- Category – the category they claim to be in.
- Strengths – what they do extremely well.
- Weaknesses – the areas where they struggle.
- Message – how they talk about themselves.
- Differentiated Claim – what they say they do differently.
- Price – what they charge for their product or service.
- Trends They Set – what their competition copies.
- Trends They Follow – what they copy from their competition.
- Their Disruptive Idea – how they are trying to disrupt your industry (if anything)
That list may seem overwhelming. We won’t be diving into the nitty gritty of competitive research in this essay, but you can download our Competitive Analysis Template to find a step-by-step system to analyze your competition.
3. Your Business
Lastly, do a deep (and honest) dive into your business.
It’s easy to get wrapped up in client work that you don’t pay attention to the perception your team is creating about your business.
Gather key individuals into the room and uncover your:
- Category – the category you are in.
- Strengths – what you do extremely well.
- Weaknesses – the areas where you struggle.
- Message – how you talk about yourself.
- Differentiated Claim – what you say you do differently.
- Price – what you charge for your product or service.
- Trends You Set – what your competition copies from you.
- Trends You Follow – what you copy from your competition.
- Their Disruptive Idea – how you are trying to disrupt your industry (if anything).
- Customer’s Journey – how they go from prospect, lead, onboarding, fulfillment, to offboarding
- Process – what steps do you take to fulfill your contractsWHY – the reason you are in business
This information will help you determine where you currently sit in the minds of your ideal customers and what changes need to be made.
Step 2: Solution
Once you’ve done your research, it’s time to tackle the problem — more specifically, what problem is solved by your product or service.
Positioning builds an association in people’s minds between your brand and the solution you bring.
Bring those same individuals back into the room and uncover:
- The pain points your solution solves
- The benefits your solution brings
- The transformation clients go through when using your product or service
- The one unique thing about your solution (it could be hidden in your process!)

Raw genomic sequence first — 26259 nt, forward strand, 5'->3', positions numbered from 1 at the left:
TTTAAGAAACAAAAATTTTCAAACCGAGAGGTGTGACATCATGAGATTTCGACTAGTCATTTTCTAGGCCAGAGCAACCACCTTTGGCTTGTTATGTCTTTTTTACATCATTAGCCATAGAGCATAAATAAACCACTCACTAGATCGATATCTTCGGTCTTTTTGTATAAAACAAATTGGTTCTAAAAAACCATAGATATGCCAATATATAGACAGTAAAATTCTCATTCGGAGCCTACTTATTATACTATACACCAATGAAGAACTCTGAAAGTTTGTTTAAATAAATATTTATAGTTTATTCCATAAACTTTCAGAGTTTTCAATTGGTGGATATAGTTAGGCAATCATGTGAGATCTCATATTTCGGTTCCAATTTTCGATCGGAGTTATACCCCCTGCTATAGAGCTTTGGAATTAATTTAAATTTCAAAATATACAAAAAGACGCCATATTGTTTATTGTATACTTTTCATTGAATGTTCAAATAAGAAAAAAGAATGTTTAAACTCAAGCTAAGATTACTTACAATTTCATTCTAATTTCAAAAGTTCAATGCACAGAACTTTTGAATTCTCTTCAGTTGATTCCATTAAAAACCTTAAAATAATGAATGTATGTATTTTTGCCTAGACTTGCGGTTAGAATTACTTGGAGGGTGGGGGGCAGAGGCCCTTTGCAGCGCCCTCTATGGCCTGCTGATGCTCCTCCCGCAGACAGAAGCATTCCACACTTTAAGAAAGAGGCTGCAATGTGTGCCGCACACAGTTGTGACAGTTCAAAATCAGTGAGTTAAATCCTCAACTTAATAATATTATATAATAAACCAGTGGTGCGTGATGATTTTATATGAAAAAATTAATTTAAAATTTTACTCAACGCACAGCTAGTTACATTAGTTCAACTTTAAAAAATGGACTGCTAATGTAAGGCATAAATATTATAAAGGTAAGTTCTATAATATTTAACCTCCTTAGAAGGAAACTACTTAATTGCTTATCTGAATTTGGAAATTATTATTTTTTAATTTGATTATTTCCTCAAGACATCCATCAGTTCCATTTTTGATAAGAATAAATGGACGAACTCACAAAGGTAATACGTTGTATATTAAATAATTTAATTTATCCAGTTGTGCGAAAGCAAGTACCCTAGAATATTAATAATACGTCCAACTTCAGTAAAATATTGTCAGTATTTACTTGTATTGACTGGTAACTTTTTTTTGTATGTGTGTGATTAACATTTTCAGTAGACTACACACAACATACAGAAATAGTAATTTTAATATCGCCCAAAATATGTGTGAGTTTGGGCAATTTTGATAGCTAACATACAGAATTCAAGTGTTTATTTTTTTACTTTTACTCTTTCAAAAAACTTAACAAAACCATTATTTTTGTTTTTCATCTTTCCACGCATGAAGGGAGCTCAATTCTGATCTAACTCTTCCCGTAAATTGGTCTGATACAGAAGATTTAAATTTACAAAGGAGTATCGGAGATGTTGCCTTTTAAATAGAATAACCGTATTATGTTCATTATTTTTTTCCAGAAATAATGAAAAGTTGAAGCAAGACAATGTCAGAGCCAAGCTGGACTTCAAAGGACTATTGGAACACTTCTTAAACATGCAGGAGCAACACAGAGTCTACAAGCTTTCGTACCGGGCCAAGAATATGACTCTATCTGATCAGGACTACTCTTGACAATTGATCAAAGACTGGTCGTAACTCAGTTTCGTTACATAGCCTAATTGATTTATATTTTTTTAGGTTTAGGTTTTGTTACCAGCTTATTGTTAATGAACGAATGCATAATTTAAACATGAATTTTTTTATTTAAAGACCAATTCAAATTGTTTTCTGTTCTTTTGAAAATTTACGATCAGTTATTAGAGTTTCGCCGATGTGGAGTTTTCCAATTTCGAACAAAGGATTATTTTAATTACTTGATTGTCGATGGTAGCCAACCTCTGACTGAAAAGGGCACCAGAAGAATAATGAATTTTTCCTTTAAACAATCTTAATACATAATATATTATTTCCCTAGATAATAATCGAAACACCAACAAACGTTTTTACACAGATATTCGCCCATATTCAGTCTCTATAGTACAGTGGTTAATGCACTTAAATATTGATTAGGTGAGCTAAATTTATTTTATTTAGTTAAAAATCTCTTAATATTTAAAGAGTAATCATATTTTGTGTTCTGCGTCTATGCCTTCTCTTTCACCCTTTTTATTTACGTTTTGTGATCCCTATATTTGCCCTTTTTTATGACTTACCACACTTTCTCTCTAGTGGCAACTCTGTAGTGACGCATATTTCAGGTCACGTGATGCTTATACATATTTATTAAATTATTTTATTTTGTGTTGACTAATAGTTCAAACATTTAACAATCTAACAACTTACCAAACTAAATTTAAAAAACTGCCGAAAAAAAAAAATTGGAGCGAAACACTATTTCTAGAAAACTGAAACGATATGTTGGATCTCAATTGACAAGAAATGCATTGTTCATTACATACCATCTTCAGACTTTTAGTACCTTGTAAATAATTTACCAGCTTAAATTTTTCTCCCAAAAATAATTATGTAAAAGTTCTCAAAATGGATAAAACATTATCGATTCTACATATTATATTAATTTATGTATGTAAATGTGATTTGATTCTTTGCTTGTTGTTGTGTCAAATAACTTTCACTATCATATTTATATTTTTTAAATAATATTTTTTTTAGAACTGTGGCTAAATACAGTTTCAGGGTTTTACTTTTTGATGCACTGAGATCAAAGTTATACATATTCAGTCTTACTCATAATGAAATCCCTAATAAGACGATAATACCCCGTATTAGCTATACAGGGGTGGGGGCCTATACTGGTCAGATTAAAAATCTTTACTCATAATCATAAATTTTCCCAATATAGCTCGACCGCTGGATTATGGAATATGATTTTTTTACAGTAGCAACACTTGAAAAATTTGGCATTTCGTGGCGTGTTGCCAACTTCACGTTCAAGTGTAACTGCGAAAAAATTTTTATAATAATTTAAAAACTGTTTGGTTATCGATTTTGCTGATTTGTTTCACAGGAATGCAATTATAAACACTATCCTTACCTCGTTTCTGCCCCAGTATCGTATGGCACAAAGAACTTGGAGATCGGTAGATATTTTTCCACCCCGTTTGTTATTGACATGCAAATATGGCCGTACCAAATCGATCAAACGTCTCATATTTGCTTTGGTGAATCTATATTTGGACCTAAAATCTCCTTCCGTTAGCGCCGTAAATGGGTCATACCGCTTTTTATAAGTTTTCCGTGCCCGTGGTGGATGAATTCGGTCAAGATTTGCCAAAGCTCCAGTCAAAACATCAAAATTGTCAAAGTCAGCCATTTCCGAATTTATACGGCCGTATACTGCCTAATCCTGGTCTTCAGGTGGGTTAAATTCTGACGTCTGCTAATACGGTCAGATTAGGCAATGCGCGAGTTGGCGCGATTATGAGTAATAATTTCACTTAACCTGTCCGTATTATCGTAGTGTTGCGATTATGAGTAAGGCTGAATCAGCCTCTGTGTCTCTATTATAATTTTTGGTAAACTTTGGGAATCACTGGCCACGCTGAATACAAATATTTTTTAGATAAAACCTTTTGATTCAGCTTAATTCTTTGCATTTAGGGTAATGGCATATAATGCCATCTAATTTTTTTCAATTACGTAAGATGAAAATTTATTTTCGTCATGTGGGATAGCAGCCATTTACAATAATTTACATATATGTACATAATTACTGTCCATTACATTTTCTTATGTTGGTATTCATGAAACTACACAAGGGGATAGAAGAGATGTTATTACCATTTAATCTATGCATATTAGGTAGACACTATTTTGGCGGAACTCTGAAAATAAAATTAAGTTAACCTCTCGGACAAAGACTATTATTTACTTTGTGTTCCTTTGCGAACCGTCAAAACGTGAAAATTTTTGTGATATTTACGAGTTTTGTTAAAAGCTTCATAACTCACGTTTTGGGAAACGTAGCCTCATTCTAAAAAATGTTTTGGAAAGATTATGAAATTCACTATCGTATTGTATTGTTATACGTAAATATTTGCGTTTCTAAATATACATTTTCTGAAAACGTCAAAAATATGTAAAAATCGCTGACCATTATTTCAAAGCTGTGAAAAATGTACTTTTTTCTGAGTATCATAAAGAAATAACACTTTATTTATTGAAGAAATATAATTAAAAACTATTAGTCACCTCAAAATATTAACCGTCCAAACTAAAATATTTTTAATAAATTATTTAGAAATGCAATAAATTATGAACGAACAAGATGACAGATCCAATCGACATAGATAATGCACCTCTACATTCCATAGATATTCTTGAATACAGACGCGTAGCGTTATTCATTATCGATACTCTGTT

This information will help you craft messaging that resonates with your ideal customers.
Step 3: Why
There are two WHYs you want to answer here:
- Why you are in business beyond making money (your purpose)
- Why your ideal customers should buy from you
If you’ve done enough research and a deep dive into your solution, these questions should be easy to answer.
If not, go back to step 1 and interview more of your ideal customers. Why they buy from you is locked away in their minds.
Brand Positioning Statement
Next, you need to communicate your brand position internally to your team and externally to the market.
A brand positioning statement makes this possible.
Simply put, a brand positioning statement is a short, strategic statement that communicates the value your brand brings to whom (a particular market) and how.
There are multiple templates you can use to craft your brand positioning statement.
We use the Onlyness Statement model.
Developed by Marty Neumeier and explained more in his book ZAG!, an onlyness statement is based on the idea that:
If your company is strategically positioned correctly, you should be ‘the only’ (something) in your specific category.
An onlyness statement includes 3 main elements:
- Offering – a short description of your product or service
- Category – what category you fit in
- Benefit – the benefit you provide
Once you have those elements, put them in a statement like:
Our [OFFERING] is the only [CATEGORY] that [BENEFIT].
We’ve adapted Marty’s onlyness statement to read slightly different.
Using the same elements, plus a descriptor of your ideal customers and how you provide the benefit, our onlyness statement reads like this:
For [ideal customers], [your brand name] is the only [category] that [benefit] [how].
Brand Positioning Statement Examples
Here are some examples of brand positioning statements we’ve created here at SHFT.
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Do What You Say
One mistake businesses make when creating their brand position is to say something they don’t actually do.
When crafting your brand positioning and your brand positioning statement, make sure you can actually deliver on your promise.
The temptation will arise to make your brand and your offer sound better than they really are — or to say you are the only brand that provides a specific benefit even if you aren’t.
Fight that temptation.
Nothing will ruin your brand position and trust with your ideal customers more than making a claim you can’t follow through on.
Don’t want to go it alone? Our brand strategy offers will help position your brand as the only choice for your ideal customers.